Advisory Board

John D. Furber, M.Sc.

John D. Furber, M.Sc. is the founder of Legendary Pharmaceuticals. He is an entrepreneur and scientist who has been studying the biology of aging and regeneration for more than 20 years.
 
John earned his Bachelor of Arts degree in Physics and Mathematics from the University of California at Santa Cruz in 1975, and his Master of Science degree in Biological Sciences from the University of California at Irvine in 1990. Between degrees, he served the United States Congress as a Technology Policy Analyst in the Congressional Office of Technology Assessment.
 
Legendary Pharmaceuticals is engaged in the discovery of pharmaceutical drugs and gene therapies able to repair and reverse accumulating molecular damage to subcellular mitochondria, lysosomes, nuclei, and extracellular proteins in order to prevent and treat serious, late-onset diseases commonly associated with aging.
 
Teaching: During the 1990’s, he taught Human Biology at Skyline College, near San Francisco, and taught Management Decision Making at Menlo College, near Stanford. During the 1980’s he taught Biology laboratory courses at the University of Kentucky and the University of California. He also started and ran a successful private tutoring service which over the years has helped many students to learn Physics, Mathematics, Statistics, Chemistry, Biology, and Computers.
 
Early career: He served four years on Capitol Hill at the Office of Technology Assessment. In 1979, he joined Solar Electric International, which set up photovoltaic-powered irrigation systems for World Bank projects in developing countries. He also started Pleasant Valley Software Corporation (1984) with a consortium of investors from Europe, India, Canada, and the US.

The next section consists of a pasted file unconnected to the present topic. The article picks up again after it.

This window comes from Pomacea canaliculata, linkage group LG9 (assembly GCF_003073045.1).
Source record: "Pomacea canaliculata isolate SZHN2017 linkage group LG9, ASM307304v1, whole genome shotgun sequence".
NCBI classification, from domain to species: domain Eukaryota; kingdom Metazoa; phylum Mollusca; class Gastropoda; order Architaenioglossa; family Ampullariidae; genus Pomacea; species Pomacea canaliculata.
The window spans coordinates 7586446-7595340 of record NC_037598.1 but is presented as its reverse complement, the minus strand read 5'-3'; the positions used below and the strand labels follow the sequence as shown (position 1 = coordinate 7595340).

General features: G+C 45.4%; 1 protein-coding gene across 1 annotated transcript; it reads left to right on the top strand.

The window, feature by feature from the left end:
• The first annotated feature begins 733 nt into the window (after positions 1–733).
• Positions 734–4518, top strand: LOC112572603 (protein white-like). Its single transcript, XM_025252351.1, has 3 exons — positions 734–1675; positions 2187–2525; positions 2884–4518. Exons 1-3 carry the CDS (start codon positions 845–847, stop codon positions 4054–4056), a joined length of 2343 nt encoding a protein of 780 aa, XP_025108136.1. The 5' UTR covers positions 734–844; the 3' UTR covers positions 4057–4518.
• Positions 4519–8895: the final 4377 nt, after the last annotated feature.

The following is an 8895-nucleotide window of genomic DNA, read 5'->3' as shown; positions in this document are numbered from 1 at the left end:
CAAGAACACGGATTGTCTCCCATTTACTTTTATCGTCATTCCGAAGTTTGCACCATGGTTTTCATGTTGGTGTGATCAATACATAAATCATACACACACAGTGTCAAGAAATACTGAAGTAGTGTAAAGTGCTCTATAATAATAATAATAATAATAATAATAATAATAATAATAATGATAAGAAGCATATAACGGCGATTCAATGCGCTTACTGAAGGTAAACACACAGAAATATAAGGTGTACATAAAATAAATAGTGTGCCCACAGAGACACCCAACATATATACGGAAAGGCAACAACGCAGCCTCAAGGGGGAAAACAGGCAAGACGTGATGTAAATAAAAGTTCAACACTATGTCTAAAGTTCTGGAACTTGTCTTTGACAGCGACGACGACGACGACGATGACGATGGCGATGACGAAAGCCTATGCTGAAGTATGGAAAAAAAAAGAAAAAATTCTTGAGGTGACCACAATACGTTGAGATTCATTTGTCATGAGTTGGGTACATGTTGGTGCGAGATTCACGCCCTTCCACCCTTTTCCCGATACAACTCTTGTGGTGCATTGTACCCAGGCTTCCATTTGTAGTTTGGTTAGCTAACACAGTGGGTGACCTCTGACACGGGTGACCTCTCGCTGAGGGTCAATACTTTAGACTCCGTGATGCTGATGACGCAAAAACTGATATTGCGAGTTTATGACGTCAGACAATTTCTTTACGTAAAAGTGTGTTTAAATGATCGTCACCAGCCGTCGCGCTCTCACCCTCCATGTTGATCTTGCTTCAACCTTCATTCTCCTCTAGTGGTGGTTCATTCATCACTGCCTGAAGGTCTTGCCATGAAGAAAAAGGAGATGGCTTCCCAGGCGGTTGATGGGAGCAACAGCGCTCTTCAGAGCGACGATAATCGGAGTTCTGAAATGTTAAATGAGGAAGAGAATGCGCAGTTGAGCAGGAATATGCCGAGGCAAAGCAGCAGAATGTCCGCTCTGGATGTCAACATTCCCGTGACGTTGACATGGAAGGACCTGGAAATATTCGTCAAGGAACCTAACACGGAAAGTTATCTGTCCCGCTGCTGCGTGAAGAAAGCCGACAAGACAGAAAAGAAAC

Laboratory training: In the mid-1980’s he changed careers and began graduate school to study the biology of aging and regeneration, first at the University of Kentucky, and then at UC Irvine. During graduate school, his studies emphasized Developmental and Molecular Biology. His early laboratory projects included:

  • Investigating distribution patterns of developmental pattern-formation signaling molecules during limb regeneration in the African clawed frog, Xenopus laevis.
  • Screening the genome of the freshwater hydra for homeobox genes which might be involved in developmental pattern-formation.
  • At Genentech, he participated in purification and analysis of the cloned human insulin receptor protein.
  • Teaching Biology laboratory courses at the University of Kentucky and the University of California.

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